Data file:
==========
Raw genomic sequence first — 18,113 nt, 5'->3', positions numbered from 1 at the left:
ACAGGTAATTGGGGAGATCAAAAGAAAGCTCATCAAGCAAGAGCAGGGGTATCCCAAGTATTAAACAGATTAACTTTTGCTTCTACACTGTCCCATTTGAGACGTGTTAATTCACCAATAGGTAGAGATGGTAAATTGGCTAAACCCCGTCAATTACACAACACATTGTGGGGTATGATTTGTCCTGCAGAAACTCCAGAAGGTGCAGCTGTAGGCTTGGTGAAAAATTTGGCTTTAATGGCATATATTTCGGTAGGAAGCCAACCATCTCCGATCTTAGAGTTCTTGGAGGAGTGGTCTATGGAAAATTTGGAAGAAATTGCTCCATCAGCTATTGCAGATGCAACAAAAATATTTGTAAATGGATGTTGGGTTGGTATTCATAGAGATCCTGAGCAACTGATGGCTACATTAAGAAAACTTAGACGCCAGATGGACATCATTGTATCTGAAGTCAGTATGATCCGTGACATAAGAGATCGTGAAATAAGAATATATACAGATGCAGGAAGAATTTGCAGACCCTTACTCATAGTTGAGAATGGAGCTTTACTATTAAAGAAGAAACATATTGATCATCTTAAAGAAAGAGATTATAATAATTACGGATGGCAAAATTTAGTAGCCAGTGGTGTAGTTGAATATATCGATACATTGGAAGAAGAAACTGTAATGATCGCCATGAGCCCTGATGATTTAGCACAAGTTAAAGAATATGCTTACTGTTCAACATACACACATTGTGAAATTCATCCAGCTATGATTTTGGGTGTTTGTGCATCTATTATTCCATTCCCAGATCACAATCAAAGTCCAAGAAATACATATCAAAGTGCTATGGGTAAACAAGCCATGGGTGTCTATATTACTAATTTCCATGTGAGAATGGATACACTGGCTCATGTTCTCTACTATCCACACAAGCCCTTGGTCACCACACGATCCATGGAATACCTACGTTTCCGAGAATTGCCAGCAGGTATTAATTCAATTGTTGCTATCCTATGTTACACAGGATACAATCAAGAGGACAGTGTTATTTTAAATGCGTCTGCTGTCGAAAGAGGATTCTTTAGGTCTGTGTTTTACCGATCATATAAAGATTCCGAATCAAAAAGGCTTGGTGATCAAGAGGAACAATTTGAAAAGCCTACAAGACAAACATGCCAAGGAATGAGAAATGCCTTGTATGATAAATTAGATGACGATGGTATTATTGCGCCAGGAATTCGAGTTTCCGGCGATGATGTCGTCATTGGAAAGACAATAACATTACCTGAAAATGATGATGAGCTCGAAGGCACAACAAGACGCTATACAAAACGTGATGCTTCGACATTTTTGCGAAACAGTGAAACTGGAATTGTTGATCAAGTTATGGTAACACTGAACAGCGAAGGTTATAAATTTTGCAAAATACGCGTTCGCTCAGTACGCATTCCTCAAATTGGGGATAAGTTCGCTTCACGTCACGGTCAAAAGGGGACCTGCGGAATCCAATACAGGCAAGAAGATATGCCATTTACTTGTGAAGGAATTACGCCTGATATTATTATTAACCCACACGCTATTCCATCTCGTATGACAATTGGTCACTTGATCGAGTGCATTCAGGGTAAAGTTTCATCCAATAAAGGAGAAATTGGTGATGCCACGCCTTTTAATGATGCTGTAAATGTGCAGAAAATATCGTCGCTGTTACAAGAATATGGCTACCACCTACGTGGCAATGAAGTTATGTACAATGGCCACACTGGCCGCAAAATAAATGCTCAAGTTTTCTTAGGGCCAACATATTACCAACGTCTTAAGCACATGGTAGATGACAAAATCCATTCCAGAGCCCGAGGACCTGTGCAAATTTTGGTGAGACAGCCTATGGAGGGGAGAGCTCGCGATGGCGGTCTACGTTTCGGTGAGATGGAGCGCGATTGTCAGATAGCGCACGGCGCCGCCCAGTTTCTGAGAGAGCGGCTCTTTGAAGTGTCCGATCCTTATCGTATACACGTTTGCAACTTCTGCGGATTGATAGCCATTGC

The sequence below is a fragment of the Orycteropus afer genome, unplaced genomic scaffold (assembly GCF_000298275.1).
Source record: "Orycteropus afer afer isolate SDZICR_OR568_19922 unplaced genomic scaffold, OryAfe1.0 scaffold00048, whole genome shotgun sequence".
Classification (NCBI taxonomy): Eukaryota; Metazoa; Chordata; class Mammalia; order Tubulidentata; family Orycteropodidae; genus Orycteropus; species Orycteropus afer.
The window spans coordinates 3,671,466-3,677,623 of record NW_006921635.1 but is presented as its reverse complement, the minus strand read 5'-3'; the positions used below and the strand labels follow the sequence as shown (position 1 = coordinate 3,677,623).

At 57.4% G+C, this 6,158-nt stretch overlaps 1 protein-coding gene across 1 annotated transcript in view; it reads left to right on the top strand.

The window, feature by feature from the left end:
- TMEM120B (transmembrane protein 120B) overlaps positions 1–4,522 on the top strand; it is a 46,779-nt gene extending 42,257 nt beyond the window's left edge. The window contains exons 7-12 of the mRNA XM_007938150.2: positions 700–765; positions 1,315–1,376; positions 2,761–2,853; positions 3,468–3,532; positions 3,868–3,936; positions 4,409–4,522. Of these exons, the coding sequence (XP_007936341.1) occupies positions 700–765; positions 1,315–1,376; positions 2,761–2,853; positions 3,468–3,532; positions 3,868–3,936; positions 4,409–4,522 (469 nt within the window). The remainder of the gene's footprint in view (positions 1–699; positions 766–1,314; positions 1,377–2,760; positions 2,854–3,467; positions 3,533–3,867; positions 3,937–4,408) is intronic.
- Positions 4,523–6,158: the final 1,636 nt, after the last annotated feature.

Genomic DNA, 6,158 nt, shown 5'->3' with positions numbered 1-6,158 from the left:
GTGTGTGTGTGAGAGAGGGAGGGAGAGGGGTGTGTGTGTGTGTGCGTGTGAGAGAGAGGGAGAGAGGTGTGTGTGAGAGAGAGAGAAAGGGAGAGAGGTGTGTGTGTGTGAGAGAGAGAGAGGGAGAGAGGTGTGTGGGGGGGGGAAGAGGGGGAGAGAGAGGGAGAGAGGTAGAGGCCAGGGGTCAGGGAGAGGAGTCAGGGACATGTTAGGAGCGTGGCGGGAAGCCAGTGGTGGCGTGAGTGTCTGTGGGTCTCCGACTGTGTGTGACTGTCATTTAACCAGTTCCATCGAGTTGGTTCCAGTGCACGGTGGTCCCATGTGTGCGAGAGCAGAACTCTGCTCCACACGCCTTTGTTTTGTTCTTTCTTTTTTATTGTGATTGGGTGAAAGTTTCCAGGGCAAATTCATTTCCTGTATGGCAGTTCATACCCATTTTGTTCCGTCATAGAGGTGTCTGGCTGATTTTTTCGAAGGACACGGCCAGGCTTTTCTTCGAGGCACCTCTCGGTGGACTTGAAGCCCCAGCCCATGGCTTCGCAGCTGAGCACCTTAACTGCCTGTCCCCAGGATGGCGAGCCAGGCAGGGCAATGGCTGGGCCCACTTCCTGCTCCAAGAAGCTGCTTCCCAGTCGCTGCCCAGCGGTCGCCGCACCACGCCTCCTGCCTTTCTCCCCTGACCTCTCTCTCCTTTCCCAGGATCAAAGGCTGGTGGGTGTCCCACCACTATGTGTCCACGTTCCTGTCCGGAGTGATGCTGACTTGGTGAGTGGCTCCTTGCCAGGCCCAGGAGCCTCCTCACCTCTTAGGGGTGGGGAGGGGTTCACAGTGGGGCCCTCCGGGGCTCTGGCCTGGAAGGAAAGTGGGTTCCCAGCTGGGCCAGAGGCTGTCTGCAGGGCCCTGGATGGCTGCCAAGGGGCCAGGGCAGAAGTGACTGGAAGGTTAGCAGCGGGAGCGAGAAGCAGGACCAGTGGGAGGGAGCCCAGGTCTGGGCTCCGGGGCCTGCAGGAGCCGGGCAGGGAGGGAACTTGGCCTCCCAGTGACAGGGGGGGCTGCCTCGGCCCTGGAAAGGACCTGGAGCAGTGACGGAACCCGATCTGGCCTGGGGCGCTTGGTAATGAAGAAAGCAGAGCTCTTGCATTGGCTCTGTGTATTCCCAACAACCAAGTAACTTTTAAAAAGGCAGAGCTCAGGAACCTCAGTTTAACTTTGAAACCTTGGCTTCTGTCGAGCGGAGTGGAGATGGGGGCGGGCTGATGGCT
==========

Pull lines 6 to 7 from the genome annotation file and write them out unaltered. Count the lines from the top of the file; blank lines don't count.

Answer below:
The window spans coordinates 3,671,466-3,677,623 of record NW_006921635.1 but is presented as its reverse complement, the minus strand read 5'-3'; the positions used below and the strand labels follow the sequence as shown (position 1 = coordinate 3,677,623).

At 57.4% G+C, this 6,158-nt stretch overlaps 1 protein-coding gene across 1 annotated transcript in view; it reads left to right on the top strand.